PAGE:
Bernard Francis Law

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His Eminence
Bernard Francis Law
Archpriest Emeritus of the Basilica di Santa Maria Maggiore,
Archbishop Emeritus of Boston
Archdiocese Boston
Appointed January 11, 1984
Installed March 23, 1984
Term ended December 13, 2002
Predecessor Humberto Sousa Medeiros
Successor Seán Patrick O'Malley
Other posts Cardinal-Priest of Santa Susanna
Ordination May 21, 1961
by Egidio Vagnozzi
Consecration December 5, 1973
by Joseph Bernard Brunini, William Wakefield Baum, and Joseph Bernardin
Created Cardinal May 25, 1985
by John Paul II
Rank Cardinal-Priest
Personal details
Born (1931-11-04) November 4, 1931 (age 86)
Torreón, Coahuila, Mexico
Nationality United States
Denomination Roman Catholic
Previous post
Motto To live is Christ
Styles of
Bernard Francis Law
Coat of arms of Bernard Francis Law.svg
Reference style His Eminence
Spoken style Your Eminence
Informal style Cardinal
See Boston (Emeritus)
Ordination history of
Bernard Francis Law
Episcopal consecration
Consecrated by Joseph Bernard Brunini (Jackson)
Date of consecration December 5, 1973
Episcopal succession
Bishops consecrated by Bernard Francis Law as principal consecrator
Tomás Andrés Mauro Muldoon October 8, 1984
Robert Joseph Banks September 19, 1985
Roberto González Nieves October 3, 1988
John Richard McNamara May 21, 1992
John Patrick Boles May 21, 1992
John Brendan McCormack December 27, 1995
William Francis Murphy December 27, 1995
Francis Xavier Irwin September 17, 1996
Emilio Simeon Alluè September 17, 1996
Richard Joseph Malone March 1, 2000
Walter James Edyvean September 14, 2001
Richard Gerard Lennon September 14, 2001

Bernard Francis Law (born November 4, 1931) is an American cardinal of the Roman Catholic Church. He is Archbishop emeritus of Boston, former archpriest of the Basilica di Santa Maria Maggiore, and Cardinal Priest of Santa Susanna, the American Catholic church in Rome.

Law was the Archbishop of Boston from 1984 until his resignation on December 13, 2002,[1][2] in response to the Roman Catholic Church sex abuse scandal after church documents showed he had extensive knowledge of sexual abuse committed by dozens of Catholic priests within his archdiocese.[3] One priest alone was alleged to have raped or molested 130 children over decades, while Law and other local officials moved him among churches rather than going to the authorities.[3]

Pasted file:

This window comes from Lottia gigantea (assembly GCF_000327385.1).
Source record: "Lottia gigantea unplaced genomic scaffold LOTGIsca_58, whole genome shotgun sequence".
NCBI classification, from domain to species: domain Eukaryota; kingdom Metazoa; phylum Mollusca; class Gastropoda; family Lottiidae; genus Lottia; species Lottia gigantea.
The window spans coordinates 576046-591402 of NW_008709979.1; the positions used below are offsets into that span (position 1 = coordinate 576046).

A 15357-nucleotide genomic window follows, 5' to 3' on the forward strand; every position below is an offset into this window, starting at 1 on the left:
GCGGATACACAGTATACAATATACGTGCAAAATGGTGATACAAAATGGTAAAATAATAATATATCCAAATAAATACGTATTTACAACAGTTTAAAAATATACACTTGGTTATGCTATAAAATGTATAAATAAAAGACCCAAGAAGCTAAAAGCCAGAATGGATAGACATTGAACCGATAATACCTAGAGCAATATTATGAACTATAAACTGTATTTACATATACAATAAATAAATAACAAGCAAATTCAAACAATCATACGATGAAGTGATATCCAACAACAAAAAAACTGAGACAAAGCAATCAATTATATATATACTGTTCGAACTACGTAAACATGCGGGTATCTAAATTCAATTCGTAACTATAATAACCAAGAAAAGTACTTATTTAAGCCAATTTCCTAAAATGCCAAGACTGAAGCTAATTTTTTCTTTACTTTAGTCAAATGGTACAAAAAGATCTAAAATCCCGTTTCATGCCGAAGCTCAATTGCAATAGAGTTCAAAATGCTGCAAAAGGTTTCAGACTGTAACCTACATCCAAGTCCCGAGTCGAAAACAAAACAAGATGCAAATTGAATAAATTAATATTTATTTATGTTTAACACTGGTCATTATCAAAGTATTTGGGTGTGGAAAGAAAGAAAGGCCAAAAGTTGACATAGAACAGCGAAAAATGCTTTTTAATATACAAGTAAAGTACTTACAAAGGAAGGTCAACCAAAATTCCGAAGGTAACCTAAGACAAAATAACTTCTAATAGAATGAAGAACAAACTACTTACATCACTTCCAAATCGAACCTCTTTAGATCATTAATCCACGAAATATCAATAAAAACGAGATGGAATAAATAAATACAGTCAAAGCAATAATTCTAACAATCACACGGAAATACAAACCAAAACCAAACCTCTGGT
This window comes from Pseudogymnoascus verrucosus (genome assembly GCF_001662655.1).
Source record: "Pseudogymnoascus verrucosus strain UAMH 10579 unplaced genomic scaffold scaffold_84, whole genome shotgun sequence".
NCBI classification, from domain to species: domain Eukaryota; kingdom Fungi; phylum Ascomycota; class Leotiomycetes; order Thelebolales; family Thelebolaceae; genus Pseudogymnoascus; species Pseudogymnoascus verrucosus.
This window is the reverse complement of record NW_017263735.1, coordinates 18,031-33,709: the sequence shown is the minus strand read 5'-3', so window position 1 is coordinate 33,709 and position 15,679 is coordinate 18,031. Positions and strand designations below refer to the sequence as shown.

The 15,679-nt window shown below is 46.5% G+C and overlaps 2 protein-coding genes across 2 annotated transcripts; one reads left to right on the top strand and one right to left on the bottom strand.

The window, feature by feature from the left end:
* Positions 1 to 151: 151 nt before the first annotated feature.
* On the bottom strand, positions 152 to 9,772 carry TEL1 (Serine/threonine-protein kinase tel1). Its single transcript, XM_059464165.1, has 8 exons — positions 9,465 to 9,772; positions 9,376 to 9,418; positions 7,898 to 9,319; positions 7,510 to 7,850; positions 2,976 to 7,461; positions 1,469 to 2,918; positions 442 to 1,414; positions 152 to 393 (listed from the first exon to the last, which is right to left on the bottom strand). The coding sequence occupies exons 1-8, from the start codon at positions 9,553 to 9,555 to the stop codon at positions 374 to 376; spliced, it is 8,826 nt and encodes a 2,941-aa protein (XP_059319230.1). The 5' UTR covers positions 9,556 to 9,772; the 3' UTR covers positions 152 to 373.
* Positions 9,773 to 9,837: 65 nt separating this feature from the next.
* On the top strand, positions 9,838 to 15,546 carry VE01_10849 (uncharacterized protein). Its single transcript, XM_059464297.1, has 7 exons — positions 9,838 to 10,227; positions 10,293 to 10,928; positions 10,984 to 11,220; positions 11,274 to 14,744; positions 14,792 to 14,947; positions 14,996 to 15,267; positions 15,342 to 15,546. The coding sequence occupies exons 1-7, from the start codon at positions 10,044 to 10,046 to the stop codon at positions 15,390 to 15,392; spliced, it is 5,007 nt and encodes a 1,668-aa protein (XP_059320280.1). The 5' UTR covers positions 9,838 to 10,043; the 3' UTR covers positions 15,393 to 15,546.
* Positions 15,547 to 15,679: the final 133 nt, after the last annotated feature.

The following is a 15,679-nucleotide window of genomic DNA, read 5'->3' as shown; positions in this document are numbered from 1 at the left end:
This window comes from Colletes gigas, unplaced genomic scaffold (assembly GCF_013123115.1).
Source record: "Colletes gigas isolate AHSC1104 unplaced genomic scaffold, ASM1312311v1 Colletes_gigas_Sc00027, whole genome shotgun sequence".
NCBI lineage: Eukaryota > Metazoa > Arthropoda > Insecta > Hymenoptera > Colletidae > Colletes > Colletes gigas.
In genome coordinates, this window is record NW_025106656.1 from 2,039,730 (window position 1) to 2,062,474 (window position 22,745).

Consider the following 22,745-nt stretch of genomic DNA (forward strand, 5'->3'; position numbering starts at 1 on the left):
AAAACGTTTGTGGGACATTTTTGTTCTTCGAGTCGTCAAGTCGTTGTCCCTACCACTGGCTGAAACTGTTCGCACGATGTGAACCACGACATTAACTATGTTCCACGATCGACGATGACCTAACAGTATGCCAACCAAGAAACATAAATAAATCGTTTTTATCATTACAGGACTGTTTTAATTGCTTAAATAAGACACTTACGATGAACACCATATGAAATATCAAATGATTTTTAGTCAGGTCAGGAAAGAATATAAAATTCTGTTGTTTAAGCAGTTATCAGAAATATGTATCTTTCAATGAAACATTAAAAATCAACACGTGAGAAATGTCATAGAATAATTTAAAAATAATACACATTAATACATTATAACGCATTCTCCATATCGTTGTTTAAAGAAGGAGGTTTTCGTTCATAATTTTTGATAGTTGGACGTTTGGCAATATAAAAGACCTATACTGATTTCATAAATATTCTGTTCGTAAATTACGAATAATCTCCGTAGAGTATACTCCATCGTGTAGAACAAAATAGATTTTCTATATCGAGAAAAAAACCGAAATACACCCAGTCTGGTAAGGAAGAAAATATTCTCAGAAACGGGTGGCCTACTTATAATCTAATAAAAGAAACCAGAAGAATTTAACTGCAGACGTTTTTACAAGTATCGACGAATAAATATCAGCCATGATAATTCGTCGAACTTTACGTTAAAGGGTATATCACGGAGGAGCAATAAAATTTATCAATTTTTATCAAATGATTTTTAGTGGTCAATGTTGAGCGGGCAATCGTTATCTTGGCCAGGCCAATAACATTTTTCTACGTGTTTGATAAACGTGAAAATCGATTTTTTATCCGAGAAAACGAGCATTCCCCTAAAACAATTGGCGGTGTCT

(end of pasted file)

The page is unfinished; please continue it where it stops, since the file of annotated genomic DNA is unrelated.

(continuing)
Two years after resigning from his position in Boston, which the Church called "an important step in the healing process",[4] Pope John Paul II appointed Law as Archpriest of the Basilica di Santa Maria Maggiore in Rome in 2004. He resigned from this position upon reaching the age of 80 in November 2011.

Early life[edit]

Law was born in the Mexican city of Torreón, Coahuila, on November 4, 1931. He attended schools in New York, Florida, Georgia, and Barranquilla, Colombia, before graduating from Charlotte Amalie High School in St. Thomas, Virgin Islands. While in high school he was employed by the Virgin Islands Daily News.

He graduated from Harvard College in Cambridge, Massachusetts, with a major in medieval history, before studying philosophy at Saint Joseph Seminary College in St. Benedict, Louisiana, from 1953 to 1955, and theology at the Pontifical College Josephinum in Worthington, Ohio, from 1955 to 1961.

On May 21, 1961, Law was ordained a priest for the Diocese of Natchez-Jackson in Mississippi. He served two years as an assistant pastor of St. Paul's Catholic Church in Vicksburg, where he was the editor of the Mississippi Register, the diocesan newspaper. He also held several other diocesan posts from 1963 to 1968, including director of the family life bureau and spiritual director of the minor seminary.

Civil rights activism[edit]

Law was a civil rights activist.[5][6] He was a member of the Mississippi Leadership Conference and Mississippi Human Relations Council.[6] For his civil rights activities and his strong positions on civil rights in the Mississippi Register, of which he was editor, he received death threats.[6][7] The newspaper lost many subscribers for whom his civil rights stance was repugnant.[7]

Charles Evers, activist and brother of murdered civil rights activist Medgar Evers, praised Law and said he acted "not for the Negro, but for justice and what is right."[7]

Law's civil rights activity led him to develop ties with Protestant church leaders and he received national attention for his work for ecumenism[7] and in 1968 he was tapped for his first national post, as executive director of the U.S. Bishops' Committee for Ecumenical and Interreligious Affairs.[7]

Bishop of Springfield-Cape Girardeau[edit]

Pope Paul VI named Law bishop of the Diocese of Springfield-Cape Girardeau in Missouri on October 22, 1973, and he was consecrated on December 5 of that year. Law's predecessor in Springfield-Cape Girardeau was William Wakefield Baum, another future cardinal.

In 1975, he made the news when he arranged for the resettlement in his diocese of one hundred and sixty-six Vietnamese refugees who had arrived in the United States, and who were members of a Vietnamese religious congregation, the Congregation of the Mother Co-Redemptrix.

In continuing his ecumenical work, Law formed the Missouri Christian Leadership Conference. He was made a member of the Vatican's Secretariat for Promoting Christian Unity and served from 1976 to 1981 as a consultor to its Commission for Religious Relations with the Jews. In the late 1970s, Law would also chair the U.S. bishops' Committee on Ecumenical and Interreligious Affairs.